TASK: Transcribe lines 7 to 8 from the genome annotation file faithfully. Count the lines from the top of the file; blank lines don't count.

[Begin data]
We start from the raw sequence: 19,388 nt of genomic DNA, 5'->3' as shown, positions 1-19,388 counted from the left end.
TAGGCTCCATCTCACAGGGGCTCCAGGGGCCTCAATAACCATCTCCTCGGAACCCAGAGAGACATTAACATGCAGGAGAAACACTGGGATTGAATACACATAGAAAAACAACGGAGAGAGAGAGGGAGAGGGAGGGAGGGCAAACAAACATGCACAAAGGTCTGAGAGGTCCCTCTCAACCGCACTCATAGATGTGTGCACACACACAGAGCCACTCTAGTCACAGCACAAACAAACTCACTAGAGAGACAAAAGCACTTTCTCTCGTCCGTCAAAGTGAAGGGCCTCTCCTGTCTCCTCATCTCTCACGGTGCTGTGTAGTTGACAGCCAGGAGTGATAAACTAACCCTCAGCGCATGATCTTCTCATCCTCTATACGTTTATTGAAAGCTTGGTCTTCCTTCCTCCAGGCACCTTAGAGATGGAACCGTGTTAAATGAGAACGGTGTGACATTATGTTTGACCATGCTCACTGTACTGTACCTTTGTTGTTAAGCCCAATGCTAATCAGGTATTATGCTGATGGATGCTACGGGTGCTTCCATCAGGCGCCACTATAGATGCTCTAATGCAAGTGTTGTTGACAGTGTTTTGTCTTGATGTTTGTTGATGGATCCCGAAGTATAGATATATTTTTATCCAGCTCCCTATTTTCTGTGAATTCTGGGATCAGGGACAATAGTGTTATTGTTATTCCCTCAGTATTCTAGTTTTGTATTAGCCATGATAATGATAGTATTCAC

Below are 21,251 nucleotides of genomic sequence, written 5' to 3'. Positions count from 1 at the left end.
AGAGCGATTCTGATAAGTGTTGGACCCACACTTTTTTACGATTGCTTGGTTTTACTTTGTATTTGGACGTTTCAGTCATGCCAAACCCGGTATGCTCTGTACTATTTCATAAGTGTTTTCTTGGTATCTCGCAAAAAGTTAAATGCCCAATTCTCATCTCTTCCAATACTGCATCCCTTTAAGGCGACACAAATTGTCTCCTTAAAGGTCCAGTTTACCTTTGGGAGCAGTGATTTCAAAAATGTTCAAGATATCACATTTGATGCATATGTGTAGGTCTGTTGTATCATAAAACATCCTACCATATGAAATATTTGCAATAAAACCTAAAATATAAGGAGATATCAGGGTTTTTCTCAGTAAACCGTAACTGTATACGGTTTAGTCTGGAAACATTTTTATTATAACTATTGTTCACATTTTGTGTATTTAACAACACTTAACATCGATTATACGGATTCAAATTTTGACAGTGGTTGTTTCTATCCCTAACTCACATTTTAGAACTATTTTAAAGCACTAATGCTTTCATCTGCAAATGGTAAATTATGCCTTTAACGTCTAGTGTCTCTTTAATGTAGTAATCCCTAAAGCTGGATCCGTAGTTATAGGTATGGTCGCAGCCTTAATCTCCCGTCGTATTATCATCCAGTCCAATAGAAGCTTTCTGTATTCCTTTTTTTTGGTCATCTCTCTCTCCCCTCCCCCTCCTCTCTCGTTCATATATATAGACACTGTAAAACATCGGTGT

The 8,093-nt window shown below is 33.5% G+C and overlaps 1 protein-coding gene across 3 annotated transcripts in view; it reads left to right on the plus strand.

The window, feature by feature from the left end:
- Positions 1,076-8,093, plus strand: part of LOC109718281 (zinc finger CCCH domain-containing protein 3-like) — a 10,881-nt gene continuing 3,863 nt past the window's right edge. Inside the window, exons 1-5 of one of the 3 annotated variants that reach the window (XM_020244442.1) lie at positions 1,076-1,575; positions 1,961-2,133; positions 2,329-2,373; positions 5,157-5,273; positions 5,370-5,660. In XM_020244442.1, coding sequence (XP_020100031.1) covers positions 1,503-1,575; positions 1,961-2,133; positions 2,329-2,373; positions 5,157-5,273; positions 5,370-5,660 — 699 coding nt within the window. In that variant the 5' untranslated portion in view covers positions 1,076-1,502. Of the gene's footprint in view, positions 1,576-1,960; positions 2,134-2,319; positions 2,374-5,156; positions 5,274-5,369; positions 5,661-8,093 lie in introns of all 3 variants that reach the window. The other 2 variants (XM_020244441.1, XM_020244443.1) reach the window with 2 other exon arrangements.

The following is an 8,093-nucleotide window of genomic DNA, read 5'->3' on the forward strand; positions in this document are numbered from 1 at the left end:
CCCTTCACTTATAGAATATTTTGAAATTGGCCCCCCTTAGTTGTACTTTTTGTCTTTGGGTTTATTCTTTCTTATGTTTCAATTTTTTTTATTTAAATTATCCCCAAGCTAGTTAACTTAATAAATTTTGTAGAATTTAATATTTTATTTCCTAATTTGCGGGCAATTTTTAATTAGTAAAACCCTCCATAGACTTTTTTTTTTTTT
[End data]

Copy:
- Positions 1,076-8,093, plus strand: part of LOC109718281 (zinc finger CCCH domain-containing protein 3-like) — a 10,881-nt gene continuing 3,863 nt past the window's right edge. Inside the window, exons 1-5 of one of the 3 annotated variants that reach the window (XM_020244442.1) lie at positions 1,076-1,575; positions 1,961-2,133; positions 2,329-2,373; positions 5,157-5,273; positions 5,370-5,660. In XM_020244442.1, coding sequence (XP_020100031.1) covers positions 1,503-1,575; positions 1,961-2,133; positions 2,329-2,373; positions 5,157-5,273; positions 5,370-5,660 — 699 coding nt within the window. In that variant the 5' untranslated portion in view covers positions 1,076-1,502. Of the gene's footprint in view, positions 1,576-1,960; positions 2,134-2,319; positions 2,374-5,156; positions 5,274-5,369; positions 5,661-8,093 lie in introns of all 3 variants that reach the window. The other 2 variants (XM_020244441.1, XM_020244443.1) reach the window with 2 other exon arrangements.

The following is an 8,093-nucleotide window of genomic DNA, read 5'->3' on the forward strand; positions in this document are numbered from 1 at the left end: